Bullet Ballet [Blu-ray]
Blu-ray B - United Kingdom - Third Window Films
Review written by and copyright: Paul Lewis (13th January 2014).
The Film

Bullet Ballet (Shinya Tsukamoto, 1998)

Shinya Tsukamoto’s work is filled with wild imagery that fetishises technology (or rather, the relationships between technology and flesh), which have often led to parallels being drawn between Tsukamoto’s films and the work of the Canadian filmmaker David Cronenberg. Tsukamoto’s first feature, Tetsuo: The Iron Man (1989) consolidated Tsukamoto’s themes and defined his work for years to come: a cyberpunk fantasy of flesh and machine that was both ‘ultra violent [and] ultra-erotic’, Tetsuo was edited like a fever dream, with Tsukamoto using ‘thousands of cuts flashing by like images out of a bad speed trip’ (Schilling, 2010: 53). The film’s narrative was structurally simple (after a traffic accident with a ‘metal fetishist’, a salaryman slowly transforms into a cyborg) but thematically complex. In its focus on scenes of flesh being penetrated by and melding with metal, Tetsuo drew parallels with the ‘body horror’ of David Cronenberg – especially the dark eroticism of Dead Ringers (1988) and the melding of man and machine within Cronenberg’s remake of The Fly (1986). Ultimately, Mark Schilling argues, until Tetsuo ‘[n]o one had distilled the extremes of violence and lust on the screen with such obsessive detail and unbridled directness’ (ibid.).

Lindsay Anne Hallam has discussed the similarities between Tsukamoto’s films and the films of David Cronenberg. Both directors, Hallam argues, explore a theme of ‘latent desires and feelings [that] are manifested physically on the bodies of the characters’ (2011: 104). Tetsuo and its sequel Tetsuo 2: Body Hammer (1992) feature characters whose ‘repressed sexual and violent desires are expressed through the fusion of flesh with metal and other technological materials’: their bodily metamorphoses are accompanied by liberation of their lustful and violent impulses (ibid.). Consequently, Hallam argues, ‘it is through the body that the cycle of transgression begins. Through the violation of the boundaries of the body, in the integration of flesh with metal, the characters are enabled to transgress against, and then destroy, all previous norms of body and society’ (ibid.). However, whereas Cronenberg’s characters in films like Shivers (1975) and Videodrome (1983) view their transformations with both ‘anxiety and disgust’, Tsukamoto’s characters experience ‘joy and delight’ (ibid.). Hallam argues that Tsukamoto’s characters can be compared with Sadean libertines: they ‘use their bodies to rebel against the prevailing culture, and rejoice in the resulting mayhem and the destruction of ordered society’ (ibid.: 105).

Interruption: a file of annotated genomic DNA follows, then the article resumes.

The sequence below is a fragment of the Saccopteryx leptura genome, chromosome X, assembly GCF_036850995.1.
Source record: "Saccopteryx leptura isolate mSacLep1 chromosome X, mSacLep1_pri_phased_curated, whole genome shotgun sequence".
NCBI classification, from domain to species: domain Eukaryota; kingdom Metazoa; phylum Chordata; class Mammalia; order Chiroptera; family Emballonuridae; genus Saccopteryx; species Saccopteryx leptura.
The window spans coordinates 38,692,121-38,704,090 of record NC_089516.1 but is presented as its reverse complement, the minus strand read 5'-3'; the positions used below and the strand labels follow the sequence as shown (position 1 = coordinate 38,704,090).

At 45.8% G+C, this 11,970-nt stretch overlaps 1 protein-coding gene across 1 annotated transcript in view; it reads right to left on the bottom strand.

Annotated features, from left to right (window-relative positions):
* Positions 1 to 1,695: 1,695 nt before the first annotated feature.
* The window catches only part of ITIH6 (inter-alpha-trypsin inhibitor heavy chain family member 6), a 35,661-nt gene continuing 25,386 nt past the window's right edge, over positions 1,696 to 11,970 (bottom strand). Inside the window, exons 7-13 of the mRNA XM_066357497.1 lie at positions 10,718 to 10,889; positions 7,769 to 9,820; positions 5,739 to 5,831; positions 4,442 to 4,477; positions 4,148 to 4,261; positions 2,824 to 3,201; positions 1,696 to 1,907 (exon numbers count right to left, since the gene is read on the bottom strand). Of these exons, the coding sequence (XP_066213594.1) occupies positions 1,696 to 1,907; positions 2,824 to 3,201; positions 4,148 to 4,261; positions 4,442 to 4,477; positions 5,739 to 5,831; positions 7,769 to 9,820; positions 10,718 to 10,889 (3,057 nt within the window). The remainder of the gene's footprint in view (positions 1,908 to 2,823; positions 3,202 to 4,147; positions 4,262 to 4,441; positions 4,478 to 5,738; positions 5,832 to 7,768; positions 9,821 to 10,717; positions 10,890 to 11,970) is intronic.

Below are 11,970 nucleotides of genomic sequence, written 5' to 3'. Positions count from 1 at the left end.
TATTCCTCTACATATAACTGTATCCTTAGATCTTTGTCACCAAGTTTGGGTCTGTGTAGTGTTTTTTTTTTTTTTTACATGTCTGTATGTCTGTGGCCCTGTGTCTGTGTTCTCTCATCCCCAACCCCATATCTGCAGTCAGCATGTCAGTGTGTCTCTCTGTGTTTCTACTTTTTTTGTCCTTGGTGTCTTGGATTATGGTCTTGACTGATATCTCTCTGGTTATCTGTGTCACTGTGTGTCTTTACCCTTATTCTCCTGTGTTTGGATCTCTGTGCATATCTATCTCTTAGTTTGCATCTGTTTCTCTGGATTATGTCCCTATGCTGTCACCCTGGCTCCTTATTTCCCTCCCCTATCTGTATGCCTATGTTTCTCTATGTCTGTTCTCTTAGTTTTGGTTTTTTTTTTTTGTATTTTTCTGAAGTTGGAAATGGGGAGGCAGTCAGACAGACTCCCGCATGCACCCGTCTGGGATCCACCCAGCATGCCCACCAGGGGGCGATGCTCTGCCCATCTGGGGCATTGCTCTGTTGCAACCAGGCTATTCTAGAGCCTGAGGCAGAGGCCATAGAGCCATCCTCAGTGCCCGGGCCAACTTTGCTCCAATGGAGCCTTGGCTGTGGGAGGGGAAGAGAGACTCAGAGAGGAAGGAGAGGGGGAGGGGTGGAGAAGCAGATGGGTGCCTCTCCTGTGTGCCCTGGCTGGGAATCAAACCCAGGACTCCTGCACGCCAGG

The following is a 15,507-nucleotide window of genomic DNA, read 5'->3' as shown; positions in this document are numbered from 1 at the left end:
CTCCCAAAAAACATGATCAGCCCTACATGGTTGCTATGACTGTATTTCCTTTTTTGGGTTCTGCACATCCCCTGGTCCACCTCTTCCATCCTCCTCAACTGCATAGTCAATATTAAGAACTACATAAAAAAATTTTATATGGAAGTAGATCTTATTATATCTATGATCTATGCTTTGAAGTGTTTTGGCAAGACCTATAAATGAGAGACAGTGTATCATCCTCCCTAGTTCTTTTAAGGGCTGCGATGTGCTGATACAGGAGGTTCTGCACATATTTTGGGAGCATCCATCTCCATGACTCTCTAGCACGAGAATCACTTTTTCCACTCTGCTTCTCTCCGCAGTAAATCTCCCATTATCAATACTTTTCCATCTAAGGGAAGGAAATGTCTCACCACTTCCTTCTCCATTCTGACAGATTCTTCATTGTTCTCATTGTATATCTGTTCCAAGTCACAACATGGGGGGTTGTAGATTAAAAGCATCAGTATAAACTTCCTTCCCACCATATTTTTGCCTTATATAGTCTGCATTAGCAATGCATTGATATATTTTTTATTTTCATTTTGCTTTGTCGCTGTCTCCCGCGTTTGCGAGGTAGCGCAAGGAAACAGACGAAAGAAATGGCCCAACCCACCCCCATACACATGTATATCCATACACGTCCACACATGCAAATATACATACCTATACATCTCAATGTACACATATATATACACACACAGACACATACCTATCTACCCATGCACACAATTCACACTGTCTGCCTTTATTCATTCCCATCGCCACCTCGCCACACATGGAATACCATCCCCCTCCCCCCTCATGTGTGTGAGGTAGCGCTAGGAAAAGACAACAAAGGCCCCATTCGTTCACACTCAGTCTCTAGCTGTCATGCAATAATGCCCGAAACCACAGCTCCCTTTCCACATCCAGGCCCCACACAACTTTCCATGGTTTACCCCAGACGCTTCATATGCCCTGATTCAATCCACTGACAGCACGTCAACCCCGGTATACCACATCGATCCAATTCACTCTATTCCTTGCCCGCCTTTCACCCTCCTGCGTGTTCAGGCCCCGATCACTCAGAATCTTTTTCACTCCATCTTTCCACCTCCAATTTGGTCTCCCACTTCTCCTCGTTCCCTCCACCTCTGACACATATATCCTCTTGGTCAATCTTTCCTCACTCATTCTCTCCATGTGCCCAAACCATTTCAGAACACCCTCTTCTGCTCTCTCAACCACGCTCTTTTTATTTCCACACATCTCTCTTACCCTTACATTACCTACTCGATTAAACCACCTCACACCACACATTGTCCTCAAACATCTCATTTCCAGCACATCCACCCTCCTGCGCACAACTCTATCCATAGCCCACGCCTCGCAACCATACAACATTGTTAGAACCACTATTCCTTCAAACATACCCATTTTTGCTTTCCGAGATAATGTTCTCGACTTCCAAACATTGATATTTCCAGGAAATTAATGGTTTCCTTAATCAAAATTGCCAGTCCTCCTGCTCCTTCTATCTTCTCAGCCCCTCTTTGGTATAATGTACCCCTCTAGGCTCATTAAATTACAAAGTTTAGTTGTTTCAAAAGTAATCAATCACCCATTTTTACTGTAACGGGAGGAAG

In his 1998 film Bullet Ballet, Tsukamoto turned his attention to a subgenre that has been explored in numerous Hollywood films, especially of the 1970s: the urban vigilante drama. Like Michael Winner’s Death Wish (1974), Bullet Ballet features a protagonist who gradually becomes obsessed with the symbol of the handgun: think of Charles Bronson’s transformation from a conscientious objector to a man who, in the film’s closing sequence, uses his hands to represent a gun as he playfully mimes the act of shooting at the group of young people harassing a woman in Chicago Union Station. However, unlike most similar Hollywood films, as its narrative progresses Bullet Ballet becomes increasingly interior and abstract. The film features a protagonist who becomes increasingly obsessed with the iconography of guns. Where Tetsuo and Tetsuo 2: Body Hammer had fetishised the combination of man and machine, and Tokyo Fist (1996) fetishised body art and body piercing (through the character of Hizuru), Bullet Ballet fetishises handguns. As Hallam notes, in all of Tsukamoto’s films technology ‘becom[es] the means through which the characters’ sexuality is expressed’ (op cit.: 93).